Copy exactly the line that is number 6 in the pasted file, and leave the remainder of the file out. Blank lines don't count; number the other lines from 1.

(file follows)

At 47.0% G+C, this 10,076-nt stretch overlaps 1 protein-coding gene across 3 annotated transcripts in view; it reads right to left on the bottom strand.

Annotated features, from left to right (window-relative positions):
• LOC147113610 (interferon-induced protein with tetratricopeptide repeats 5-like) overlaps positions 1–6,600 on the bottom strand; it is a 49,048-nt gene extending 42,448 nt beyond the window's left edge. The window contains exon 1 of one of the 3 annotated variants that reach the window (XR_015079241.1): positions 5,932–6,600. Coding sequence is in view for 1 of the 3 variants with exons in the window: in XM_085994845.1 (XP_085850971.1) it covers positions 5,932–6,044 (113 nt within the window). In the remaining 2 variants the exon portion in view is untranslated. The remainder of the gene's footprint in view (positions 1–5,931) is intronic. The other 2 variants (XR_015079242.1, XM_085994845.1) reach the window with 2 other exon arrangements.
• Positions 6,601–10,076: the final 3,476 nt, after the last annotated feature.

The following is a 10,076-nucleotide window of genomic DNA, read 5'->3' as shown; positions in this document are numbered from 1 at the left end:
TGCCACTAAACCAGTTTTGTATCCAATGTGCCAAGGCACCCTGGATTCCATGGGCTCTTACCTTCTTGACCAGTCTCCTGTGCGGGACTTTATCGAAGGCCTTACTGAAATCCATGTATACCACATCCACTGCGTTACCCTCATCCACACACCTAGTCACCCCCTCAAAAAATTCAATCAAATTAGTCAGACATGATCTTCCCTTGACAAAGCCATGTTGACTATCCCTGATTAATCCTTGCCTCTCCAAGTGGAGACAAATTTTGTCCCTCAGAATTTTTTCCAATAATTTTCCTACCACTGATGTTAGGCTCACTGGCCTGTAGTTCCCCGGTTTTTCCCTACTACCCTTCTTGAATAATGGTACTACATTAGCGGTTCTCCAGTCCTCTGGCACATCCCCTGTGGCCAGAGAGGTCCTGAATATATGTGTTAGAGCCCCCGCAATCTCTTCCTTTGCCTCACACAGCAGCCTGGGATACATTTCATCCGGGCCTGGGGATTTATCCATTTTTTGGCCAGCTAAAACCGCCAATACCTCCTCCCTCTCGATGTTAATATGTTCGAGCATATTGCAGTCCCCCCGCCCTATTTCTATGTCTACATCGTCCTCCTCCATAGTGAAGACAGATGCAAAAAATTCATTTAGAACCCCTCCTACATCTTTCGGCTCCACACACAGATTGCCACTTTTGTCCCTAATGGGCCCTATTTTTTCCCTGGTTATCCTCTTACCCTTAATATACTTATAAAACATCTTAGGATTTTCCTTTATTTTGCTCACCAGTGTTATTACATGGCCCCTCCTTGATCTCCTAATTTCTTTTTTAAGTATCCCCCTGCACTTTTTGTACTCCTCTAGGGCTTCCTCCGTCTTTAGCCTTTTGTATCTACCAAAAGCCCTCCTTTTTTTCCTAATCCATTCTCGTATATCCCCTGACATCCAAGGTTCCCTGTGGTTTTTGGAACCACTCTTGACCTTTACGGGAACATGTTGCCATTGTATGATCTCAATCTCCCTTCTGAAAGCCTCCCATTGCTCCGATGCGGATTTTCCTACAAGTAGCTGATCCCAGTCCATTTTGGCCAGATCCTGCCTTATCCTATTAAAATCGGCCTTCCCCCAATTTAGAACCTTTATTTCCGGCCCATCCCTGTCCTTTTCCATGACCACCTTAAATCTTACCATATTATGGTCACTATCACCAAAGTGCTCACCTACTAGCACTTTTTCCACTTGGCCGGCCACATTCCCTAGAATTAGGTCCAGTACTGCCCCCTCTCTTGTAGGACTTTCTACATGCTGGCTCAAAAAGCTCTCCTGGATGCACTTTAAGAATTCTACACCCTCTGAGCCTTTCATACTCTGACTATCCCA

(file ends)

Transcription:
TGCCACTAAACCAGTTTTGTATCCAATGTGCCAAGGCACCCTGGATTCCATGGGCTCTTACCTTCTTGACCAGTCTCCTGTGCGGGACTTTATCGAAGGCCTTACTGAAATCCATGTATACCACATCCACTGCGTTACCCTCATCCACACACCTAGTCACCCCCTCAAAAAATTCAATCAAATTAGTCAGACATGATCTTCCCTTGACAAAGCCATGTTGACTATCCCTGATTAATCCTTGCCTCTCCAAGTGGAGACAAATTTTGTCCCTCAGAATTTTTTCCAATAATTTTCCTACCACTGATGTTAGGCTCACTGGCCTGTAGTTCCCCGGTTTTTCCCTACTACCCTTCTTGAATAATGGTACTACATTAGCGGTTCTCCAGTCCTCTGGCACATCCCCTGTGGCCAGAGAGGTCCTGAATATATGTGTTAGAGCCCCCGCAATCTCTTCCTTTGCCTCACACAGCAGCCTGGGATACATTTCATCCGGGCCTGGGGATTTATCCATTTTTTGGCCAGCTAAAACCGCCAATACCTCCTCCCTCTCGATGTTAATATGTTCGAGCATATTGCAGTCCCCCCGCCCTATTTCTATGTCTACATCGTCCTCCTCCATAGTGAAGACAGATGCAAAAAATTCATTTAGAACCCCTCCTACATCTTTCGGCTCCACACACAGATTGCCACTTTTGTCCCTAATGGGCCCTATTTTTTCCCTGGTTATCCTCTTACCCTTAATATACTTATAAAACATCTTAGGATTTTCCTTTATTTTGCTCACCAGTGTTATTACATGGCCCCTCCTTGATCTCCTAATTTCTTTTTTAAGTATCCCCCTGCACTTTTTGTACTCCTCTAGGGCTTCCTCCGTCTTTAGCCTTTTGTATCTACCAAAAGCCCTCCTTTTTTTCCTAATCCATTCTCGTATATCCCCTGACATCCAAGGTTCCCTGTGGTTTTTGGAACCACTCTTGACCTTTACGGGAACATGTTGCCATTGTATGATCTCAATCTCCCTTCTGAAAGCCTCCCATTGCTCCGATGCGGATTTTCCTACAAGTAGCTGATCCCAGTCCATTTTGGCCAGATCCTGCCTTATCCTATTAAAATCGGCCTTCCCCCAATTTAGAACCTTTATTTCCGGCCCATCCCTGTCCTTTTCCATGACCACCTTAAATCTTACCATATTATGGTCACTATCACCAAAGTGCTCACCTACTAGCACTTTTTCCACTTGGCCGGCCACATTCCCTAGAATTAGGTCCAGTACTGCCCCCTCTCTTGTAGGACTTTCTACATGCTGGCTCAAAAAGCTCTCCTGGATGCACTTTAAGAATTCTACACCCTCTGAGCCTTTCATACTCTGACTATCCCA